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J Lipid Res. 2003 Sep;44(9):1622-32. Epub 2003 Jun 1.

Cellular apoptosis is associated with increased caveolin-1 expression in macrophages.

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Department of Molecular Biology & Immunology, The University of North Texas Health Science Center at Fort Worth, TX 76107, USA.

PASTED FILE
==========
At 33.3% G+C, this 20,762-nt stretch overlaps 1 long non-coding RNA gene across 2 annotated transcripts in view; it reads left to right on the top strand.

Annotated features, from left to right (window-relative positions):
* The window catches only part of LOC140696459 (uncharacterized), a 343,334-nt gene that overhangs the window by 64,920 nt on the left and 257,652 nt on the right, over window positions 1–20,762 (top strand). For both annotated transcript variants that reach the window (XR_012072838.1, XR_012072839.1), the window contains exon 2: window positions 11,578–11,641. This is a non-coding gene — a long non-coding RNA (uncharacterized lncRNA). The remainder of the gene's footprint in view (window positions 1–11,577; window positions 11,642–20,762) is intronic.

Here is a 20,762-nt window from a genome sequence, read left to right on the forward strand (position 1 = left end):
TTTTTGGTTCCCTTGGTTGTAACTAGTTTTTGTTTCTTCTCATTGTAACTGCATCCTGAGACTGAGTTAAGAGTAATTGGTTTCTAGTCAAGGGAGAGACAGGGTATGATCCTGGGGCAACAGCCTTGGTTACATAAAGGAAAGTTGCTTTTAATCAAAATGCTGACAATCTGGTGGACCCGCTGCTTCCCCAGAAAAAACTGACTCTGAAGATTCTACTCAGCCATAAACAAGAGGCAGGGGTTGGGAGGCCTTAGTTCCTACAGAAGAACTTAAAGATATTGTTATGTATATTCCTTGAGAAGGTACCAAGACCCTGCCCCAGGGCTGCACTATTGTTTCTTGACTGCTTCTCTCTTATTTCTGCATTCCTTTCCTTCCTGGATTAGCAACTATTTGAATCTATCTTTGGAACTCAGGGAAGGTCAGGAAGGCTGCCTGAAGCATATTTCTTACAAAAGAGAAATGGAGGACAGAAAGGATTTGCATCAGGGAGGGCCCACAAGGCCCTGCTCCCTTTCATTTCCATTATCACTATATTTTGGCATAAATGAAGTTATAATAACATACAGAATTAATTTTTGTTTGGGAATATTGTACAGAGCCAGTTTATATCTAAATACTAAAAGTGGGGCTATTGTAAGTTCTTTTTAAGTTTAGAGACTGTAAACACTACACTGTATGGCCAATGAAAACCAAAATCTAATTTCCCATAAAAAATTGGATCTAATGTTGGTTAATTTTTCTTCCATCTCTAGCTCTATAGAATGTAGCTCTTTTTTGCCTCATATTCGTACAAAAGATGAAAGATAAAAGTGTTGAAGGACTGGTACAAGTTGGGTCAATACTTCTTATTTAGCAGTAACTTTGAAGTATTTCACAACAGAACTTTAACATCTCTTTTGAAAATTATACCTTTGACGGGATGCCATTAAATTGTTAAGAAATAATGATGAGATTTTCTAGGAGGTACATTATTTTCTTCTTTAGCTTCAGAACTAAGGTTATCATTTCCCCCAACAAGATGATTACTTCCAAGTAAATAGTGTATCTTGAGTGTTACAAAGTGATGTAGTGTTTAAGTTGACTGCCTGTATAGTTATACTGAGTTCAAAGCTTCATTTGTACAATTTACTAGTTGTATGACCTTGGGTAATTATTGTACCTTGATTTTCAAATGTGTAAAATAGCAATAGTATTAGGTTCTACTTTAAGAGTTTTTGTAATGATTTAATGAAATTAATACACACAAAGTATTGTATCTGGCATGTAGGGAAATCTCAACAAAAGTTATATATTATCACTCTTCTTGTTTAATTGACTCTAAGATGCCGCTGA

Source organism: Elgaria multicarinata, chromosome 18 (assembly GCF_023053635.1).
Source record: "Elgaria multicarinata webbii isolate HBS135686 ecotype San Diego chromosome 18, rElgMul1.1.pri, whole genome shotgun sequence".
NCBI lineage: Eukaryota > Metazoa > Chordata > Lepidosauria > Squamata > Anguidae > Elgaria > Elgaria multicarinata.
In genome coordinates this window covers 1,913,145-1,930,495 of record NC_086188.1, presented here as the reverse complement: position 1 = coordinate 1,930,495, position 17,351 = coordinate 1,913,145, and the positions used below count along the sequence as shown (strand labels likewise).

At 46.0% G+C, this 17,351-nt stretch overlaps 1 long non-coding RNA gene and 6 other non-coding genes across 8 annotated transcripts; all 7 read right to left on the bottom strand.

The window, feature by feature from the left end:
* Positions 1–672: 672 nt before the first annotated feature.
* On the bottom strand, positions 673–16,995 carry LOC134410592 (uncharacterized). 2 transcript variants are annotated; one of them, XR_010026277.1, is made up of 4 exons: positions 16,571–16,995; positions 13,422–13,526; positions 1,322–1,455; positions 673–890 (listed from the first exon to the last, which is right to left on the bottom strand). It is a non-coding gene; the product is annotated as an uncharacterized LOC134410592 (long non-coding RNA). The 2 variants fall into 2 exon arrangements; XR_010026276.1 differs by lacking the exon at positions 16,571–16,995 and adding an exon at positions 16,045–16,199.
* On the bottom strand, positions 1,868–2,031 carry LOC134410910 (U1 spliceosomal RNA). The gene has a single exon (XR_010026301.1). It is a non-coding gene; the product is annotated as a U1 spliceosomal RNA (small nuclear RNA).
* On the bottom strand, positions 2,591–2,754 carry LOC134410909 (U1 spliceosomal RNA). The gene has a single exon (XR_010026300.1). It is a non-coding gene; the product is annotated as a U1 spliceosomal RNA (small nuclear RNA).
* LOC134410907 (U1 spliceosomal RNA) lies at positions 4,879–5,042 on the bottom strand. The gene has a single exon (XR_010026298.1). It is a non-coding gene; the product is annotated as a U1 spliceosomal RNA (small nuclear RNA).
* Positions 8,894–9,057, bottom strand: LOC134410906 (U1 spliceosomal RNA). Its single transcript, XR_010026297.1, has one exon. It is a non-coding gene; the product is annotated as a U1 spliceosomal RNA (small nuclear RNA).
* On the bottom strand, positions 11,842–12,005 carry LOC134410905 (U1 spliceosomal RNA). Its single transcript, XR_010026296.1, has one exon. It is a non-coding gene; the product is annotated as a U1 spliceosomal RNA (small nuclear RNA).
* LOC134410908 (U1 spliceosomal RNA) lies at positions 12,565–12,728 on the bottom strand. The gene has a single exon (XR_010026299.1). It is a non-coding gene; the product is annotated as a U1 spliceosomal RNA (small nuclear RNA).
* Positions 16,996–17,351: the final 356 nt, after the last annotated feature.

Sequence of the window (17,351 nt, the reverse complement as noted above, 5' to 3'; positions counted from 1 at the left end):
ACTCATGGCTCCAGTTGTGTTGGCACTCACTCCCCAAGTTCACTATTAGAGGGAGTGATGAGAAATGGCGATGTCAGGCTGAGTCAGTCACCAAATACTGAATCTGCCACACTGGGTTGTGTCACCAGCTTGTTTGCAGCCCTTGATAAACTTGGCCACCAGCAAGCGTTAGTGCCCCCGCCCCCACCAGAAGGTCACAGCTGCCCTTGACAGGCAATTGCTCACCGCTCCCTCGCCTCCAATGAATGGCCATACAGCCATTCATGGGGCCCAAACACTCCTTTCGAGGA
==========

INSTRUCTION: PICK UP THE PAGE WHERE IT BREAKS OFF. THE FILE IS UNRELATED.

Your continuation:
Macrophage apoptosis is an important factor in determining the efficiency of the immune response, atherosclerotic lesion stability, and clearance of aged cells by phagocytosis. The involvement of caveolin-1 in the regulation of apoptosis has been previously suggested in fibroblasts and epithelial cells. Here we show that treatment of thioglycollate-elicited mouse peritoneal macrophages with various unrelated apoptotic agents, including simvastatin, camptothecin, or glucose deprivation, is associated with a specific and large increase in caveolin-1 expression. In contrast, caveolin-2 levels remain unaffected. Induction of apoptosis was measured by changes in cell morphology, annexin V-labeling, and DNA fragmentation. We demonstrate that caveolin-1 in macrophages is present in lipid rafts and colocalizes with phosphatidylserine (PS) at the cell surface of apoptotic macrophages. Our data suggest that caveolin-1 increase is an early event, closely accompanied by PS externalization and independent of caspase activation and nuclear DNA fragmentation. The increase in caveolin-1 levels does not require new protein synthesis, as cycloheximide does not prevent the apoptosis-mediated increase in caveolin-1 levels. We propose that increased levels of caveolin-1 characterize the apoptotic phenotype of macrophages. Caveolin-1 may be involved in the efficient externalization of PS at the surface of the apoptotic cells.

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